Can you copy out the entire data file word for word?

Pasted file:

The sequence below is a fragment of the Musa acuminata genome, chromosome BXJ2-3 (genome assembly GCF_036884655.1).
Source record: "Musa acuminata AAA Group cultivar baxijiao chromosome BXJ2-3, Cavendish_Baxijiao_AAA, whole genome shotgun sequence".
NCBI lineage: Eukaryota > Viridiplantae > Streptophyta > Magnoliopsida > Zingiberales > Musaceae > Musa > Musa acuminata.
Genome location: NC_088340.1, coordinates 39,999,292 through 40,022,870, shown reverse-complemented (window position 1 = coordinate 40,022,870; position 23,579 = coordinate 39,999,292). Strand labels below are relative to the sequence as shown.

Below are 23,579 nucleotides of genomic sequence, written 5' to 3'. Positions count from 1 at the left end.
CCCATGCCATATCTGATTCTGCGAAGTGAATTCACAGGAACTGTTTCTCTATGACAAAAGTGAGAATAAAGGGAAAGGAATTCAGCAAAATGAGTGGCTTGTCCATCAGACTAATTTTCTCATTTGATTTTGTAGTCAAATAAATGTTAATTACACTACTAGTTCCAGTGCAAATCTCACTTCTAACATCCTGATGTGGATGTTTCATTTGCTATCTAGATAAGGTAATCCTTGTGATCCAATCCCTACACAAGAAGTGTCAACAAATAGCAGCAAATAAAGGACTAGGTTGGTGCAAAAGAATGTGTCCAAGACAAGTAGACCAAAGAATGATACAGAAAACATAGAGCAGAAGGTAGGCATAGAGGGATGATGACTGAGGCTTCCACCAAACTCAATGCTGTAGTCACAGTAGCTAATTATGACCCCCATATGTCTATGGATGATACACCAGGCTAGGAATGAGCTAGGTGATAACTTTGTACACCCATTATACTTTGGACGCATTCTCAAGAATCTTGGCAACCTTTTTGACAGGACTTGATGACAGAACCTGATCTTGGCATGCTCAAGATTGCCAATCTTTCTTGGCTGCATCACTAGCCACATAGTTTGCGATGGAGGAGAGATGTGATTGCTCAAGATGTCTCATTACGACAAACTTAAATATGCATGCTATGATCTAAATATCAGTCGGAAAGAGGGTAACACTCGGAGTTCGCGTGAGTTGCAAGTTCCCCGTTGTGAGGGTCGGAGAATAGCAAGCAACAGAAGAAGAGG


The sequence below is a fragment of the Musa acuminata genome, chromosome BXJ2-3 (genome assembly GCF_036884655.1).
Source record: "Musa acuminata AAA Group cultivar baxijiao chromosome BXJ2-3, Cavendish_Baxijiao_AAA, whole genome shotgun sequence".
NCBI lineage: Eukaryota > Viridiplantae > Streptophyta > Magnoliopsida > Zingiberales > Musaceae > Musa > Musa acuminata.
Genome location: NC_088340.1, coordinates 39,999,292 through 40,022,870, shown reverse-complemented (window position 1 = coordinate 40,022,870; position 23,579 = coordinate 39,999,292). Strand labels below are relative to the sequence as shown.

Below are 23,579 nucleotides of genomic sequence, written 5' to 3'. Positions count from 1 at the left end.
CCCATGCCATATCTGATTCTGCGAAGTGAATTCACAGGAACTGTTTCTCTATGACAAAAGTGAGAATAAAGGGAAAGGAATTCAGCAAAATGAGTGGCTTGTCCATCAGACTAATTTTCTCATTTGATTTTGTAGTCAAATAAATGTTAATTACACTACTAGTTCCAGTGCAAATCTCACTTCTAACATCCTGATGTGGATGTTTCATTTGCTATCTAGATAAGGTAATCCTTGTGATCCAATCCCTACACAAGAAGTGTCAACAAATAGCAGCAAATAAAGGACTAGGTTGGTGCAAAAGAATGTGTCCAAGACAAGTAGACCAAAGAATGATACAGAAAACATAGAGCAGAAGGTAGGCATAGAGGGATGATGACTGAGGCTTCCACCAAACTCAATGCTGTAGTCACAGTAGCTAATTATGACCCCCATATGTCTATGGATGATACACCAGGCTAGGAATGAGCTAGGTGATAACTTTGTACACCCATTATACTTTGGACGCATTCTCAAGAATCTTGGCAACCTTTTTGACAGGACTTGATGACAGAACCTGATCTTGGCATGCTCAAGATTGCCAATCTTTCTTGGCTGCATCACTAGCCACATAGTTTGCGATGGAGGAGAGATGTGATTGCTCAAGATGTCTCATTACGACAAACTTAAATATGCATGCTATGATCTAAATATCAGTCGGAAAGAGGGTAACACTCGGAGTTCGCGTGAGTTGCAAGTTCCCCGTTGTGAGGGTCGGAGAATAGCAAGCAACAGAAGAAGAGG